Florida drew headlines in November when residents there voted grant ex-felons their right to vote — a move that has generally been in line with where the country is going, according to the National Conference for State Legislatures. But some states go much further and never take away the that right vote in the first place: Vermont and Maine are the only two U.S. states where incarcerated people can vote for now.
Supporters of allowing incarcerated people to vote say it helps inmates stay engaged with society even when they're behind bars. "When you're incarcerated, it's hard to feel a part of a connection to the community," Tom Dalton, the executive director of Vermonters for Criminal Justice Reform, told NBC News. "We want people who are incarcerated to remain connected to the community and to be civic minded and be moving in that direction, so when they're coming out they're interested in being productive members of society."
According to NBC News, the topic doesn't get much play in Maine or Vermont; it's simply not that controversial. But Vermont is home to Sen. Bernie Sanders, which has led to the topic coming up on the national stage. He has spoken in favor of the policy prior to Monday's town hall, where several Democratic candidates were asked about the issue, as well.
"You’re paying a price, you committed a crime, you’re in jail. That’s bad," Sanders said at an Iowa town hall in April, according to The Des Moines Register. "But you’re still living in American society and you have a right to vote. I believe in that, yes, I do."
On Monday, Sanders said even "terrible people" should get to vote. Not everyone agreed with him, however. Sen. Kamala Harris said it's an issue to have a "conversation" about. South Bend Mayor Pete Buttigieg said he is against giving incarcerated Americans the right to vote, drawing plenty of criticism on Twitter, particularly from minority voices.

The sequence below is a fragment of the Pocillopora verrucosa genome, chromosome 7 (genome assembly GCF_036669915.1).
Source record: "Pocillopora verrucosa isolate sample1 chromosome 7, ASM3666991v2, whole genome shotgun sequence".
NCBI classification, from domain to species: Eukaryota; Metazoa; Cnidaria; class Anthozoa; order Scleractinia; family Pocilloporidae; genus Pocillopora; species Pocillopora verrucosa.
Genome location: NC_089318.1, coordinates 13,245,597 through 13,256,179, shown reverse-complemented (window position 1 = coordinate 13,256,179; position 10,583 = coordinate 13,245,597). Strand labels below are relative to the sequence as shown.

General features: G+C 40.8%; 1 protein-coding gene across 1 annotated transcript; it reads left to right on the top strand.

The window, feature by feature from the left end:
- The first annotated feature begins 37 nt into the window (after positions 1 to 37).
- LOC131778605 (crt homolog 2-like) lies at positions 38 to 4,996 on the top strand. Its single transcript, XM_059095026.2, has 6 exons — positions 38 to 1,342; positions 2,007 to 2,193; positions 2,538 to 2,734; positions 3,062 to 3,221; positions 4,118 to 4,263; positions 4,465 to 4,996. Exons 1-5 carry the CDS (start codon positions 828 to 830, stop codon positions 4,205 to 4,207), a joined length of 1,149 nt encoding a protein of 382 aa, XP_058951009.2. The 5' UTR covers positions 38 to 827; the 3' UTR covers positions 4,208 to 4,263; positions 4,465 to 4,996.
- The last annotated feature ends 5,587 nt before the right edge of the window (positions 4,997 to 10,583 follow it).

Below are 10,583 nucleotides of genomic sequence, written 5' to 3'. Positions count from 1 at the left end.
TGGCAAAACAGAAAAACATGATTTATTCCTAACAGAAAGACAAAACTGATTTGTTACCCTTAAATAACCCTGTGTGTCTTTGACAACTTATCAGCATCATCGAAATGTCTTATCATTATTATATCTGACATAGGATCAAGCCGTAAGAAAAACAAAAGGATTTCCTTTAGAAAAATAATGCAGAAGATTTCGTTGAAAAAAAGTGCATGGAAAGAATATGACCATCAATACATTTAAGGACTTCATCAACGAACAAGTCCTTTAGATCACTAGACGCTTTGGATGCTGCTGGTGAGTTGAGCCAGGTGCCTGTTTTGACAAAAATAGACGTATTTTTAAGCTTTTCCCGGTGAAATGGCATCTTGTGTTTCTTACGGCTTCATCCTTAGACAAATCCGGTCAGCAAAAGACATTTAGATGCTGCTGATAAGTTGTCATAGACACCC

To be clear, this is a discussion concerning people who are in prison serving a sentence for their crime. Other, often more lenient rules apply when someone is in county jail awaiting trial. The Atlantic reported in 2018 that of the 600,000 people who are in county jail each year, "a good portion" technically retain their right to vote. Whether they actually get to, though, is another story. In some states, it depends on which county a person is jailed in — or even which jail.
On the flip side of Vermont and Maine are Iowa and Kentucky. They are the two states that still permanently bar all felons from voting, according to the Brennan Center for Justice. To varying degrees, other states allow ex-felons, parolees, and people on probation to vote eventually.
Both Iowa and Kentucky, however, have taken moves to allow ex-felons to vote. In Iowa, Republican Gov. Kim Reynolds has been working to bring Republicans on board to change the state constitution to allow Iowans who have served their sentence to vote, noting her past convictions for drunk driving. Such a bill passed the state House 95-2 in March, according to The Des Moines Register.
In Kentucky, a bill was introduced in February to put the matter before voters in 2020 in the form of a constitutional amendment, WCPO reported.
Both states would be in good company. According to the National Conference of State Legislatures, since 1996, seven states have ended lifetime prohibitions on ex-felons voting. None, though, have gone as far as Vermont and Maine during this time.